Short Answer

If it is almost certain that you will be able to meet all the requirements to have the loan forgiven, then it is permissible to take such a loan. If only part of the loan is guaranteed to be forgiven, then it is allowed as long as you consider the conditions of the loan upfront and are sure that you will not be charged more than the total amount you were loaned. If such a loan forgives the principal but requires you to pay the interest, it is still permissible, since it is not functionally equivalent to an interest-bearing loan.

Detailed Answer

The Unites States government passed the Coronavirus Aid, Relief, and Economic Security Act [CARES Act] on March 26, 2020 which allocated $2 trillion to help the country recover from the effects of the novel Coronavirus Disease 2019 [COVID-19]. This act includes loans for major industries and small businesses impacted by the coronavirus. The monetary aid by the government is given in the form of “loans” which are forgiven if certain requirements are met. As an example, here is a summary of one clause which mentions the conditions of loan forgiveness: “Any portion of the Section 7(a) loan used to maintain payroll, provided workers stay employed through to the end of June 2020, will be forgiven in an amount equal to the sum of the following costs incurred and payments made during the eight-week period beginning on the date of the origination of a covered loan: (i) payroll costs; (ii) interest payments on mortgages; (iii) covered rent obligations; and (iv) covered utility payments.”[1]

These loans were actually intended to function like grants or gifts to eligible institutions. The reason they are structured as loans is so that they can be easily and quickly administered through existing financial institutions and already-established processes: FDIC banks, credit unions, etc.[2] For this reason, the interest may still be due on these “loans” even when the principal is forgiven.

An important principle in Islamic Law is captured by the legal maxim: “the consideration in contracts is the functional meaning, not the wording” [al-ʿibrah fī l-uqūd li l-maʿānī lā li l-alfāẓ]. For example, if someone says, “I will give you this gift if you give me that gift”, the contract is viewed as a type of sale transaction. Even though the word ‘gift’ is used, since two items are being exchanged, it is functionally a sale contract and not a gift at all. This same principle is applied to a loan contract that has a guarantee of forgiveness. It is normally unlawful for a Muslim to enter into a contract that stipulates interest on a loan. However, exceptions to the rule can be made when there is an extremely high probability that this interest will not be incurred. The reason for the exception is that such a contract would in reality be functionally equivalent to an interest-free loan.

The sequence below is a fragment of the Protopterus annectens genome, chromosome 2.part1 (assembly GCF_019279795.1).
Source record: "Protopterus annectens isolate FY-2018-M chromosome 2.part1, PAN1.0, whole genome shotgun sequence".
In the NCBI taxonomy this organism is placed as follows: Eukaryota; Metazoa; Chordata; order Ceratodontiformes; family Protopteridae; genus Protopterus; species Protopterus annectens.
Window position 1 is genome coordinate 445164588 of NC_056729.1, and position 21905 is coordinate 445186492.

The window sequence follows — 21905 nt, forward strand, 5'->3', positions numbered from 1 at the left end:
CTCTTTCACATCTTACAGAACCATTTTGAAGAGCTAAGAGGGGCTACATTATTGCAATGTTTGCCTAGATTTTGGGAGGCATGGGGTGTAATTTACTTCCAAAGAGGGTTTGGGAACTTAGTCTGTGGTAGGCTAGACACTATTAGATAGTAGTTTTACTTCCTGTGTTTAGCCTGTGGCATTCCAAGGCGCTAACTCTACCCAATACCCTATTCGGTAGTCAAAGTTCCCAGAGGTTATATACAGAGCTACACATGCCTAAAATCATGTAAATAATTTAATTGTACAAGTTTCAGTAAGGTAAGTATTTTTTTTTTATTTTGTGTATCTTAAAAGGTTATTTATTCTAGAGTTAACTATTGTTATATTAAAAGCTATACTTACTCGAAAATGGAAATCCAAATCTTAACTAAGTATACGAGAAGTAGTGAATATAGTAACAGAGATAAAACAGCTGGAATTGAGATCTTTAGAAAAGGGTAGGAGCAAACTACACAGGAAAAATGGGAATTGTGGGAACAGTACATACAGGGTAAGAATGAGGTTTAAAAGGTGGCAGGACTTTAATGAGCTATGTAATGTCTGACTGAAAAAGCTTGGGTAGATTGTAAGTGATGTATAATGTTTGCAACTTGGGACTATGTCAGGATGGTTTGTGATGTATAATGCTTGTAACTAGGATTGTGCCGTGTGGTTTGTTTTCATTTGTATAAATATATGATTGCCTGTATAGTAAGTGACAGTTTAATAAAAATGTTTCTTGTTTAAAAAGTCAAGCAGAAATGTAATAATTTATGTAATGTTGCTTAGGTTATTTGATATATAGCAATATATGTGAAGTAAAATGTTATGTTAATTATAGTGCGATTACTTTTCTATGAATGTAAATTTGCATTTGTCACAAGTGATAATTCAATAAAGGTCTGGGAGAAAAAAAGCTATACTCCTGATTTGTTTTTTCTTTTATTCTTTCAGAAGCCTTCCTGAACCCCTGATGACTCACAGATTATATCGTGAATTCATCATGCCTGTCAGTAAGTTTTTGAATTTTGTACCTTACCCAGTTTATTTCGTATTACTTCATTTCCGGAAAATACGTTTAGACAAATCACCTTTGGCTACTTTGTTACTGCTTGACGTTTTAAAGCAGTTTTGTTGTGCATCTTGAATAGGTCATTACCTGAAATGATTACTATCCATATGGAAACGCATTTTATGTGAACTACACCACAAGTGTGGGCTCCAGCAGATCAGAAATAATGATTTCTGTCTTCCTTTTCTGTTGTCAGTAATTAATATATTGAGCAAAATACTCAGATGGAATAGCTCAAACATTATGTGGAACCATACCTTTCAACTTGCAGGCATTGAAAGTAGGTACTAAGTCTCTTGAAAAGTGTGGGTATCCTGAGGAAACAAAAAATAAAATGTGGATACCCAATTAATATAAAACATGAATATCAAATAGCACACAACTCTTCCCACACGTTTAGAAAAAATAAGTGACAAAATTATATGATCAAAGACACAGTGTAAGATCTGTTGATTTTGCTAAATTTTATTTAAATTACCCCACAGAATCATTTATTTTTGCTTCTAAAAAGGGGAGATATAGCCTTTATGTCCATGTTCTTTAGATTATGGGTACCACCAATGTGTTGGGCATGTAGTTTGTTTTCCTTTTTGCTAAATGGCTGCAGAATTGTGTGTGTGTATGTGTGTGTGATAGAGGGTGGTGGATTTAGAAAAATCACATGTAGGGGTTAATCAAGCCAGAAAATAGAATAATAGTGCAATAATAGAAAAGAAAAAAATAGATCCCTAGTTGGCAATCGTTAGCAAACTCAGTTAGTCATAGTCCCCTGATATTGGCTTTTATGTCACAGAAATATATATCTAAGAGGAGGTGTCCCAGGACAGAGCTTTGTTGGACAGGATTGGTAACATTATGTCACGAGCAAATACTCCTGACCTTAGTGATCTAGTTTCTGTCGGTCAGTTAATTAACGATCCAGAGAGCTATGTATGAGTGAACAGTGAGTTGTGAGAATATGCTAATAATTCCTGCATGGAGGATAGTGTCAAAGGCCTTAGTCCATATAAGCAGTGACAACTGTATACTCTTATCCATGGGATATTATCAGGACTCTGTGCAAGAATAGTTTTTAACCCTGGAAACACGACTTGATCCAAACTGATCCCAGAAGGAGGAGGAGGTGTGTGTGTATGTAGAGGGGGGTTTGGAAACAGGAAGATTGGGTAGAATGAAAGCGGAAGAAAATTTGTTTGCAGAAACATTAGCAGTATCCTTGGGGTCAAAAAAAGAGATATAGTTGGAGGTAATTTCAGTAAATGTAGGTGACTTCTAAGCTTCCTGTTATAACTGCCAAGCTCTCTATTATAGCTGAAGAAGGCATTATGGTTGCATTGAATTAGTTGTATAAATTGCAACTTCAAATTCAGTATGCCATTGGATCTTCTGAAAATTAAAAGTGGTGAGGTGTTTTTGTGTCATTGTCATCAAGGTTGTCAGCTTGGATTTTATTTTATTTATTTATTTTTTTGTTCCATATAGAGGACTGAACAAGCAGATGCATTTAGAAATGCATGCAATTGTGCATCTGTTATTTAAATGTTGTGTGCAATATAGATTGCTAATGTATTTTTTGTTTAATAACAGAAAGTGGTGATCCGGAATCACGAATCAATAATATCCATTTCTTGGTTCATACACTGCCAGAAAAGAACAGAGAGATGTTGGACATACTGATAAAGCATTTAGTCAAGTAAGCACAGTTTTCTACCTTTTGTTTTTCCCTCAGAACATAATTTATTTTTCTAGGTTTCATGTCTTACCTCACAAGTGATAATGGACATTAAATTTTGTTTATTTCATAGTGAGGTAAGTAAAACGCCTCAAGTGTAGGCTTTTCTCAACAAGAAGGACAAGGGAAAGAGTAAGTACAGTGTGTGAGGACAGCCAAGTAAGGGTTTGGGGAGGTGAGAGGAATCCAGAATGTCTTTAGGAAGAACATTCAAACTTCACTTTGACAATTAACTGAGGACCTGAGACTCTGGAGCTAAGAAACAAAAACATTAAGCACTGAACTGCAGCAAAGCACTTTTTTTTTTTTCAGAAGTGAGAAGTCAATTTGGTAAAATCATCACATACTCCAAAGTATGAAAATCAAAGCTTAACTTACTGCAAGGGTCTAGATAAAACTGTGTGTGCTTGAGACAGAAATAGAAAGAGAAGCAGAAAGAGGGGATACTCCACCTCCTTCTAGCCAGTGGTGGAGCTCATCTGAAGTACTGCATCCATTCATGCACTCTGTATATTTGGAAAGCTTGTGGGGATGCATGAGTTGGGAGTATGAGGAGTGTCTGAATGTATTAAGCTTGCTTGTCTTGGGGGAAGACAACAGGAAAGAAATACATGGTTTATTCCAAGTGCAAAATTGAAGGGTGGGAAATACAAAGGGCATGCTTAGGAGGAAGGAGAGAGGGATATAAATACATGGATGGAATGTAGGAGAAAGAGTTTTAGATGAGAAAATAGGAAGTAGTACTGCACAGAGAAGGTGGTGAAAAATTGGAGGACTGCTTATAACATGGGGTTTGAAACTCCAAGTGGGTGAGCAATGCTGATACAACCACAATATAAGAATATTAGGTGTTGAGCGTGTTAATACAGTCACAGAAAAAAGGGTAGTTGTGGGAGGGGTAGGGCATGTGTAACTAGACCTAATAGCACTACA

An example of such an exception is credit cards, which are permissible to use as long as certain conditions are met. The majority of contemporary Muslim scholars have allowed Muslims to sign up for and use credit cards if they can ensure they will pay off their balance before any interest accrues.[3]

As mentioned above, Islam considers how a contract functions practically, and not the words that are used in it. As Professor Mahmoud El-Gamal pointed out, “the term ‘interest’, as used in today’s economic and practical language, extends beyond fixed rates of return on loans in-kind”. Therefore, he drives home the point that “not all interest is the forbidden ribā”. An example of this is a modern car lease, a portion of which may be called “interest”, but it is functionally and practically considered a portion of the lease rental amount and is not a type of forbidden ribā. Another example would be selling an item [using a murābaḥah contract] with a higher deferred price than the immediate cash price and labeling the difference between the two profits “interest” — again, this is not considered forbidden ribā. The term interest is used in conventional finance to describe a portion of the profit in both of these examples. However this type of “interest” is Islamically permissible since it is not additional money on a monetary loan.[4]

A loan, with an almost guaranteed loan forgiveness stipulation, would fall in a similar category. Even if the loan required interest to be paid, but the principal would be forgiven, it would not truly function as an interest-bearing loan.

Therefore, since both the underlying intent and the functional reality of such a loan are not like an interest-bearing loan, it would be permissible to take as long as these conditions are almost certain to be met.

[Shaykh] Mustafa Umar and [Shaykh] Umer Khan

Anaheim, CA – April 2, 2020


[2] According to Dr William Kindred Winecoff, Professor at Indiana University Bloomington


[4] Mahmoud El-Gamal, An Economic Explication of the Prohibition of Ribā in Classical Islamic Jurisprudence (Islamic Economic Studies, 2001, vol. 08-2, 29-58)